Some projects take a few years to complete and others take decades; the latter was the case with the Oklahoma State Capitol Dome. The building was nearing completion just as the United States was entering World War I. Materials slated for the capitol were diverted to the war effort, and given the then-current state of events and projected dome costs of $250,000, an alternate roof design was selected. But 80-plus years of civic perseverance has prevailed.

The state hired architecture and engineering firm Frankfurt-Short-Bruza Associates to determine if the existing structure could support a high dome. The original 1914 construction documents-which were still around-indicated that the building had been completed with footings to support a dome, and further testing confirmed it was structurally feasible; it was just a matter of securing funds. A fundraising team was able to find private donations for the $21 million project that was officially dedicated in November 2002.

Coordination between architect and lighting designer occurred from the start. 'The goal was to make the building feel like it was alive at night, to be a beacon that reads from a distance, and to be just as elegant during the day,' explains lighting designer Keith Yancey of LAM Partners. The dome is broad brushed with light, and then certain features are highlighted to give the dome depth. The lighting system is controlled by photocells and programmable relays located in the dome's double-shell, and controls are preset for full daylight, full nighttime, full nighttime wash, and a nighttime after-hours mode.

Envisioning how the lighting scheme would interact with the dome's surfaces on both the interior and exterior was a unique challenge, since there was no existing structure to mock-up. 'We did a few calculations on Lightscape,' explains Yancey,' but basically we had to draw on past experience to create a system that had redundancy and flexibility.' The architectural details were developed to disguise the luminaires and lighting hardware in special niches and coves, keeping them hidden from people standing in the rotunda or outside the building.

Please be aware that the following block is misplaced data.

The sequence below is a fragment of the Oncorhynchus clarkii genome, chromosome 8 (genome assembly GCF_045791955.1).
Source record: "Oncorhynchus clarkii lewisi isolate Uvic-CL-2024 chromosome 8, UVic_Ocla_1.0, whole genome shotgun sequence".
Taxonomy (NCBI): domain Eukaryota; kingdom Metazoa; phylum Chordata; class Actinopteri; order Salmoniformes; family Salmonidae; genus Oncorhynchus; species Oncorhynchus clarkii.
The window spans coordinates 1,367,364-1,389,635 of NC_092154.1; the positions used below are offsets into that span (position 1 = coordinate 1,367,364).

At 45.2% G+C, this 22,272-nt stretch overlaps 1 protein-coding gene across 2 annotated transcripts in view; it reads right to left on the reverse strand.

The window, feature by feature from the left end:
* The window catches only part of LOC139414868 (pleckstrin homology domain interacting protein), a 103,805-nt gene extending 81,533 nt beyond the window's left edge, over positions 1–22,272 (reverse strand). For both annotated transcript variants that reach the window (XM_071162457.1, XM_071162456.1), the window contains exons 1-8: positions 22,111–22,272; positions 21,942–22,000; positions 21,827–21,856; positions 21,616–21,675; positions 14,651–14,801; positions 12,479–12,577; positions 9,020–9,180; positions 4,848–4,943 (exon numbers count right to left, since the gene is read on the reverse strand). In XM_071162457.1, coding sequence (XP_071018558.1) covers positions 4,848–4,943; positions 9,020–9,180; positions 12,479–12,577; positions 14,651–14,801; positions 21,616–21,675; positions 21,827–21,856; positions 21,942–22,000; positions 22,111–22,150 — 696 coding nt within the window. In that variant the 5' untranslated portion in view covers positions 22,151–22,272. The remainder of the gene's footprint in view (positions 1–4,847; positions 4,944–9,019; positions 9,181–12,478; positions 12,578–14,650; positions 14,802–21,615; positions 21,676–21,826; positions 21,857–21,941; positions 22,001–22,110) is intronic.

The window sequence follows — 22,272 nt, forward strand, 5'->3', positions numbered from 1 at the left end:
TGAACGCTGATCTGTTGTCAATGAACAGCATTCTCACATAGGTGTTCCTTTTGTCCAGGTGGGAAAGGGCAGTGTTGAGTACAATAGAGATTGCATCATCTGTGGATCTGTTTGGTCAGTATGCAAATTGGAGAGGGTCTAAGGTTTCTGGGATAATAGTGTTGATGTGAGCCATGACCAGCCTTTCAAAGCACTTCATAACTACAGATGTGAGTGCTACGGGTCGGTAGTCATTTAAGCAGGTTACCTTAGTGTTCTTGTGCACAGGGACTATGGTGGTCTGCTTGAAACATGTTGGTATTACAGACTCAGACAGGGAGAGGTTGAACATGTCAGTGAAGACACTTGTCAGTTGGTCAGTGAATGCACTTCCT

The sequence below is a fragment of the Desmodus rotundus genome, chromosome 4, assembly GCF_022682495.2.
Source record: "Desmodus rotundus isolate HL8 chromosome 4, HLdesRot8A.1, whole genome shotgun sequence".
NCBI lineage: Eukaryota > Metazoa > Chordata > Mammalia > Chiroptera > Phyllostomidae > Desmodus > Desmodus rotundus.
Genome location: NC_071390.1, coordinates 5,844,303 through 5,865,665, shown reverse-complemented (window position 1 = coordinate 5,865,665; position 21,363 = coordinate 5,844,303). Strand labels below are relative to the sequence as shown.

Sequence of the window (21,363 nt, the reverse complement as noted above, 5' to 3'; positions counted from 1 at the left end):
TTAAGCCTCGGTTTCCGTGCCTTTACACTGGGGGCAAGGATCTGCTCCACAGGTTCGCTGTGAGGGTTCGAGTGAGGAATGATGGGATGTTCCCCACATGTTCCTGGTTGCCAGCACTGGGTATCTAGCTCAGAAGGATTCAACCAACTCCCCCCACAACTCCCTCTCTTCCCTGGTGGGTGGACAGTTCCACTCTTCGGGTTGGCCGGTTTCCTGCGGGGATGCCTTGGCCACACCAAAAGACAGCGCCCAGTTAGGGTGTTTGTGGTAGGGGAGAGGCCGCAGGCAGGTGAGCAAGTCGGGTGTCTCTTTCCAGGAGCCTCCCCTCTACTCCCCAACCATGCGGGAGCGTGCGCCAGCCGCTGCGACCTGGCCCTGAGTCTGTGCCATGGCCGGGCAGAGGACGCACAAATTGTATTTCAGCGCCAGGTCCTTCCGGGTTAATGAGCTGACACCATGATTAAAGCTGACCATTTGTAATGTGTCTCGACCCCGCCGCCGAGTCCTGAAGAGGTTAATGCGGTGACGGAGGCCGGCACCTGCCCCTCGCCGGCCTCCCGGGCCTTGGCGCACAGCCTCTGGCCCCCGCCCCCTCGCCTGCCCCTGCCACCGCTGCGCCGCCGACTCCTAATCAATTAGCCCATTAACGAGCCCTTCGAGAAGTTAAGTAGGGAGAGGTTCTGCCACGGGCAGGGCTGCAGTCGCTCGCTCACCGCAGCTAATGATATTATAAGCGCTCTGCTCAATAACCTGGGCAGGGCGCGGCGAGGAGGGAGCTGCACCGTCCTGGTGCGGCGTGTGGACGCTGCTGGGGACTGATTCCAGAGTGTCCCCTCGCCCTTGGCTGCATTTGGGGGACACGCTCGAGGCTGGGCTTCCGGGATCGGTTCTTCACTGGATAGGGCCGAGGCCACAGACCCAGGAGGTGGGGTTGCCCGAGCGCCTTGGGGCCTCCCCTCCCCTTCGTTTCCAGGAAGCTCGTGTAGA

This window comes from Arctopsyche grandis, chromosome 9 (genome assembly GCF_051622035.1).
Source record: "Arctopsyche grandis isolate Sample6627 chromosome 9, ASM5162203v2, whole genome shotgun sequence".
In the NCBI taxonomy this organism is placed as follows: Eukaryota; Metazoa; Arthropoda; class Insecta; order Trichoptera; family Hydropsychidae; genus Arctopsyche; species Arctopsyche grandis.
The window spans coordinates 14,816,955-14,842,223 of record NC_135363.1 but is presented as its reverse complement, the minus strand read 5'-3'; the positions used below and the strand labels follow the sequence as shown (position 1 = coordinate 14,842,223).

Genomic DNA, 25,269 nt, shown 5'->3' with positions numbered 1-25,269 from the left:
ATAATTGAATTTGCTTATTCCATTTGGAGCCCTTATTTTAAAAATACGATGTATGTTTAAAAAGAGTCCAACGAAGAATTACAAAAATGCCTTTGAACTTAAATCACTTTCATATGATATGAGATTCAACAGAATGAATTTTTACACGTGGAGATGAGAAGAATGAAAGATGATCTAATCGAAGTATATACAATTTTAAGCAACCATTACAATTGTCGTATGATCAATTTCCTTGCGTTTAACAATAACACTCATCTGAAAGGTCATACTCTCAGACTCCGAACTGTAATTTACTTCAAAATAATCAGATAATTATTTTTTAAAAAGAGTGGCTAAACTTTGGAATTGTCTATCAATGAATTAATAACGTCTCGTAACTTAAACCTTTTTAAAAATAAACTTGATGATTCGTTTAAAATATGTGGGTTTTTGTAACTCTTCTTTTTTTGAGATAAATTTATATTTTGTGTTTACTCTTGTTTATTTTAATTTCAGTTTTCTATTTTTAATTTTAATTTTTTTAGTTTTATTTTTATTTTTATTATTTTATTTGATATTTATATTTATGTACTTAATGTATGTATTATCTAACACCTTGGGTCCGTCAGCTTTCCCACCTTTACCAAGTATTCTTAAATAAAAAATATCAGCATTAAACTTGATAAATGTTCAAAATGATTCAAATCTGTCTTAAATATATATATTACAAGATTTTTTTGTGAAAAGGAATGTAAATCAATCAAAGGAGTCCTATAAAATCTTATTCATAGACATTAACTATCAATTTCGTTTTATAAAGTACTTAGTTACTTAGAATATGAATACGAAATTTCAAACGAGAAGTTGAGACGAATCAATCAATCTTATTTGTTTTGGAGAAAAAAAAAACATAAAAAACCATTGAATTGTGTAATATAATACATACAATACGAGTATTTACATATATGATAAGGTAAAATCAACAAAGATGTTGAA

The light is focused on the building through strategically placed luminaires. On the exterior, ceramic metal halide sources were chosen to provide the best color rendering for the architectural precast stone and concrete. Narrow-beam fixtures focus on the architectural details while limiting stray light.

The dome oculus has a stained-glass center backlit with fluorescent sources. At the apex, a coffered ceiling is cross-lit with PAR38 ceramic metal halide fixtures, and PAR38 metal halide fixtures with spread lenses wash a ring of 16 vertical windows and backlight the peristyle columns. PAR20 metal halides highlight the pilaster capitals. T5HO fluorescent coves illuminate the railing on the lowest level and create a scrim to shield views of the lighting hardware behind.

'The completion of the dome was a once-in-a-lifetime project for all the team members involved,' says architect Fred Schmidt. Changing the city skyline, the Oklahoma Sate Capitol now has a top worthy of its base, and a lighting scheme that lets the architecture be seen. A|L


Project Oklahoma State Capitol Dome, Oklahoma City, Oklahoma

Lighting design LAM Partners, Cambridge, Massachusetts

Architecture Frankfurt-Short-Bruza Associates, Oklahoma City, OK

Project size 5,000 square feet

Watts per square foot 18,000 watts maximum, interior and exterior

Installation costs $21 million for the entire project

Photographer Greg Hursley

Manufacturers Altman, Color Kinetics, Engineered Lighting Products, Hydrel, Kim, Lithonia, Osram Sylvania, Philips, Quality Lighting, Rab Electric

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